San Antonio Spurs Draft: Mock Draft 3.0
By Ethan Farina
Who will the San Antonio Spurs take in our third mock draft?
A lot has changed since our last mock draft a month ago. The official news came out that the NBA would finish its season by sending 22 teams, the San Antonio Spurs among them, to Orlando to play out 8 final games of the regular season. There is also a possible play-in scenario for the 8th seed, and if that doesn’t happen the top-16 teams will head into the playoffs as they normally do.
Along with this news, we finally got definitive dates on several key events for later in the NBA calendar. Here are a few to be aware of: the NBA Draft Lottery will be on August 25th, the 2020 NBA Draft will be on October 15th, and free agency will open shortly after on the 18th.
This means that the San Antonio Spurs have about four months before they make their highest draft selection since they took Tim Duncan. At least, that’s the plan right now. If the Spurs somehow sneak into the playoffs they’d obviously forfeit their lottery pick. But barring that they’ll be ordered in the lottery according to their record on March 11th. So as long as they don’t make the playoffs their play in Orlando will not affect their lottery position.
Quite a few things have changed since our last mock draft but the Spurs needs haven’t. They should still be looking at wings and bigs as their primary draft candidates. This draft is top-heavy with guard talent but as you filter down there are plenty of quality wings to be found, let’s hope the San Antonio Spurs leave the 2020 Draft with one they can build their future around.
Now let’s get into it, here is our third mock draft of the season.
Next: Pick #1
The Minnesota Timberwolves finally acquired the franchise point guard they and Karl-Anthony Towns had been looking for in a mid-season trade for De’Angelo Russell. The childhood friends form a strong offensive punch for Minnesota. Add in Malik Beasley and you have the building blocks of a potentially dynamic offensive team.
That said, Russell’s strengths are as a scorer, not a facilitator. He’s proven that he can work as an off-ball scoring option or run the point, this makes taking LaMelo Ball a smart move for a team that could use a real floor general.
Ball is more of a floor wizard than a pure floor general, he sees passes long before they happen, loves whipping cross-court one-handed passes in transition, and can use his 6’7 frame and great vision to look off defenders and get easy looks to teammates in tight windows.
And while Russell is a sub-par defender, Ball has the size and range to make up for that. He combines that 6’7 height with a 6’10 wingspan, he can switch onto wings and maybe even smaller power forwards once he packs on the required muscle. There are some inconsistencies on the defensive end that he’s going to need to clean up but that should come with time.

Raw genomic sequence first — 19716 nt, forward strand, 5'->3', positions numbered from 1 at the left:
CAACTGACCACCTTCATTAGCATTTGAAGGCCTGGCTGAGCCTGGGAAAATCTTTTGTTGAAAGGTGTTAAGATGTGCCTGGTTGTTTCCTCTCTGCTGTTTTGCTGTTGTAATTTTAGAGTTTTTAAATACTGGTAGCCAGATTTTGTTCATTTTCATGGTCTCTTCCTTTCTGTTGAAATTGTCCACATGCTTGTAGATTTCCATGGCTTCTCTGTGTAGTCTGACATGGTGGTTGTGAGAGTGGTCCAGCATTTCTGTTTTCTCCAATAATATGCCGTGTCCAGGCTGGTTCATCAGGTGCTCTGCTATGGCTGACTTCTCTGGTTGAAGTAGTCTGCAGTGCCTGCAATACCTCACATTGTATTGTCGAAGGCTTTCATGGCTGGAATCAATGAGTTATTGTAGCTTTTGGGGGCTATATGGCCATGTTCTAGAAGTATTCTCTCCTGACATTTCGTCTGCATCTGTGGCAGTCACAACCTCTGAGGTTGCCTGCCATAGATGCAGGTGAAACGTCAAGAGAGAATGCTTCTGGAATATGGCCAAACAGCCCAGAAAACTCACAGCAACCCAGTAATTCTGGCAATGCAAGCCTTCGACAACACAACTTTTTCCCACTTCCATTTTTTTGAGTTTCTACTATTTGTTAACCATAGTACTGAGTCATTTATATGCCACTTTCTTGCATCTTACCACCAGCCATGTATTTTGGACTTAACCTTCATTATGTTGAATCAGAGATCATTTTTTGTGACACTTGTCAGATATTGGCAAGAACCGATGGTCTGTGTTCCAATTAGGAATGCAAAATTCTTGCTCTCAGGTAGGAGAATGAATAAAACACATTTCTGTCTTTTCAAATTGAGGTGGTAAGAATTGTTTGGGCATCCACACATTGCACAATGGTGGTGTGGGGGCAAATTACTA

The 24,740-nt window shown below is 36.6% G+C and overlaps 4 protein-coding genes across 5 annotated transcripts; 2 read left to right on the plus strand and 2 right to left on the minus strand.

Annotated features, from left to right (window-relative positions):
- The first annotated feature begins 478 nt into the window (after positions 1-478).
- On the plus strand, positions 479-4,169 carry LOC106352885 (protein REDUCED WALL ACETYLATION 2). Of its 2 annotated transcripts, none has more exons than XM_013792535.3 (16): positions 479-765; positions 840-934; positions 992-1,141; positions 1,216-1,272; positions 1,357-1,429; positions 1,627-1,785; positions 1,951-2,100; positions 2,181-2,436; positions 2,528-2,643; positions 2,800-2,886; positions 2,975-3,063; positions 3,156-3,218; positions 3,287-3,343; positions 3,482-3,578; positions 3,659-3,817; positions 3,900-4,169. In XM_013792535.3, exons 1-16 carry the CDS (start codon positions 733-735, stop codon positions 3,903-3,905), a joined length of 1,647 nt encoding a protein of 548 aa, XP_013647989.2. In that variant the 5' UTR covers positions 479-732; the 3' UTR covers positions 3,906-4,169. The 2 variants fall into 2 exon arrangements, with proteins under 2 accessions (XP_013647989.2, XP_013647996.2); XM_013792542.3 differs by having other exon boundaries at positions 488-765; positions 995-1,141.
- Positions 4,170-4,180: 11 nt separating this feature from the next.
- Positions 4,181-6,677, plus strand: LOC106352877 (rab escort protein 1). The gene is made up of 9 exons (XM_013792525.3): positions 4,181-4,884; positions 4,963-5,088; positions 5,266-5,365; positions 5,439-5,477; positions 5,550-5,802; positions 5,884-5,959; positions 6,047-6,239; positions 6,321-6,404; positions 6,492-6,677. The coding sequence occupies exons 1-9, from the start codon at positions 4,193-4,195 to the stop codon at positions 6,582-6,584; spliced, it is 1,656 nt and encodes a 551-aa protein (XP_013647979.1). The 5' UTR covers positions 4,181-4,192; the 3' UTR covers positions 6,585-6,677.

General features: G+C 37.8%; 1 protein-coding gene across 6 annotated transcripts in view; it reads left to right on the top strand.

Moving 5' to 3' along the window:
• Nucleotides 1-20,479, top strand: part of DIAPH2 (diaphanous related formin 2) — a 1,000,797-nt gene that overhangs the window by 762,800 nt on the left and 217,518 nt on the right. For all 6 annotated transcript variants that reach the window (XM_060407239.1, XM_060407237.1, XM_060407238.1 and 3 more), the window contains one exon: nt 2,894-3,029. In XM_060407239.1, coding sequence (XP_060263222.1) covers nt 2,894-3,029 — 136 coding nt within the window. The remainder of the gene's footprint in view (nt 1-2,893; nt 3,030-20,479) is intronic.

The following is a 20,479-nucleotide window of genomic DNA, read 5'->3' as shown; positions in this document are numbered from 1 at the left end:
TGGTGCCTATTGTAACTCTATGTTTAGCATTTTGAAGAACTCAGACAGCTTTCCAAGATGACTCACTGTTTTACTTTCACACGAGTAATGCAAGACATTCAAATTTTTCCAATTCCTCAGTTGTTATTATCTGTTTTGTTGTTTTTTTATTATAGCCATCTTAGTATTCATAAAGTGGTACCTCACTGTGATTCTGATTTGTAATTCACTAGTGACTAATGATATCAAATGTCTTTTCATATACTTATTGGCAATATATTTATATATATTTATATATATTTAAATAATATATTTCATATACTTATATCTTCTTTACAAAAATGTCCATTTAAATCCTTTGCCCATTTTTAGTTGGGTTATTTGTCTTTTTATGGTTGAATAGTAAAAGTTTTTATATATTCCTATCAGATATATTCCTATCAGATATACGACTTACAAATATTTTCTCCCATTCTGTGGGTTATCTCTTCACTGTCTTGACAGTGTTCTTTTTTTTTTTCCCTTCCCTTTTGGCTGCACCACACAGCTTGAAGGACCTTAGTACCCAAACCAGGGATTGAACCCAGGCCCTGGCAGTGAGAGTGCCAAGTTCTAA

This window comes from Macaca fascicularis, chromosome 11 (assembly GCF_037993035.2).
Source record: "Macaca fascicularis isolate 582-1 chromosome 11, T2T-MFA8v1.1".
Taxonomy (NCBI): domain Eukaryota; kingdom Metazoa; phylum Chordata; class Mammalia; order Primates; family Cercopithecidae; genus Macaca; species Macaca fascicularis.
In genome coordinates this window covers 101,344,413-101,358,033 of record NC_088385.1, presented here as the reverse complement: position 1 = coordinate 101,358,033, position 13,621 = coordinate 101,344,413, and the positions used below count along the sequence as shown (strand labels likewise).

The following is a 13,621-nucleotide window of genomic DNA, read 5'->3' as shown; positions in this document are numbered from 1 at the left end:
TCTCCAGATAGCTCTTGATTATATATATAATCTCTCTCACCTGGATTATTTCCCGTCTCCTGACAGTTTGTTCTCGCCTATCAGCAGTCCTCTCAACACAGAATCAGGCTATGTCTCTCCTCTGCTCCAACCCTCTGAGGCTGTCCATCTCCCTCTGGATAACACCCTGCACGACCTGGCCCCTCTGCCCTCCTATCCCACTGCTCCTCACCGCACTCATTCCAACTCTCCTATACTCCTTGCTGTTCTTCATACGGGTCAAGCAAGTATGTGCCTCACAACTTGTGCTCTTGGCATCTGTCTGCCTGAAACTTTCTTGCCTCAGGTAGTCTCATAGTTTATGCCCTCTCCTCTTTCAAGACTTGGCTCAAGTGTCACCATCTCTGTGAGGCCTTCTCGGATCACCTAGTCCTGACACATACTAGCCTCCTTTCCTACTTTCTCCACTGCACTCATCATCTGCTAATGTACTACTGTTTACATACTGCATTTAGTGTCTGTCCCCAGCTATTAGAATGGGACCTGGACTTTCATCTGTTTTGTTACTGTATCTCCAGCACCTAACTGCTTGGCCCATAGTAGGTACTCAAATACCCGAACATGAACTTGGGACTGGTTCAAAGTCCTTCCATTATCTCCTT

Next: Pick #2
Sorry, Coby White and Zach LaVine you’re going to have some competition this fall. Those two and Kris Dunn give the Bulls a solid enough backcourt as it is but Anthony Edwards is simply too talented to pass up.
If Chicago can pull it all together, running out a lineup of Edwards, White, and LaVine could be very dangerous. Edwards is scoring machine like LaVine, but more of a bruiser. And while LaVine has made himself into a true 3-point threat Edwards prefers to get his points at the rim. Watch out when he gets a head of steam going, he’s an outside linebacker disguised as a shooting guard. When he reaches his prime he could be Kahlil Mack type big.
His solid frame should help him guard wings while White and LaVine stay focused on the opposing team’s guards. He’s got some fundamental work to clean up on the defensive end but that’s almost always the case with young players. If he dedicates himself to it he should be a plus defender.
Another option at this point would be Deni Avdija or James Wiseman, both fill positions of need for the Bulls. Honestly, if Chicago is able to jump into the 2nd spot in the draft they should just count themselves lucky. Whoever they get will be a much-needed young asset.
Next: Pick #3
For as long as John Wall and Bradley Beal have been in Washington they’ve been without a truly dominant big man. Marcin Gortat was as close as they got and calling him dominant is a stretch that would make the most proficient yoga instructor wince. James Wiseman can finally fill that role for the Wizards.
In terms of pure athleticism, Wiseman is the cream of the crop in this draft class. He’s been compared to David Robinson thanks to his muscular frame, stellar leaping ability, and the way he runs the floor. Some big men lumber from one end to the other, Wiseman glides. And when he sees a lob coming and has a launchpad to elevate from, look out.
He has tremendous upside but will likely struggle early on as most young big men do. Playing with two well-established veterans in Bradley Beal and John Wall who can get him the ball for easy looks would be great for development. As long as he understands exactly what the team needs him to do on the court he should be able to start right away.
Wizards head coach Scott Brooks was able to coach Steven Adams up from a raw bruiser to a key part of those Thunder teams in part because he got him to embrace his role and thrive in it. Wiseman can be substantially better than Adams but following a similar development path, at least early on, should help him progress gradually without feeling overwhelmed.
Next: Pick #4
You won’t see any NBA fans outside of the Bay area shedding tears over the Warriors missing out on the top pick. Still, landing a complete and NBA ready player like Tyrese Haliburton isn’t a bad price for the Golden State Warriors. In fact, he seems almost perfectly suited for the style of play we’ve seen from Steve Kerr’s teams over the past couple of years.
Haliburton is a coach’s dream. He could thrive in the Warriors pass-happy offense. He’s a skilled passer with either hand, uses shifty change of pace moves to move around people, is a decent man defender who makes the right rotations, and is consistent from NBA range 3-pointers.
His shot is unconventional but he shot 42.6 percent from deep over his two years at Iowa State so you can’t argue too much with the results. Working with two of the best shooters of all time will surely help him smooth it out if that’s something he wants to do but even if he doesn’t it’ll still be one of his greatest strengths.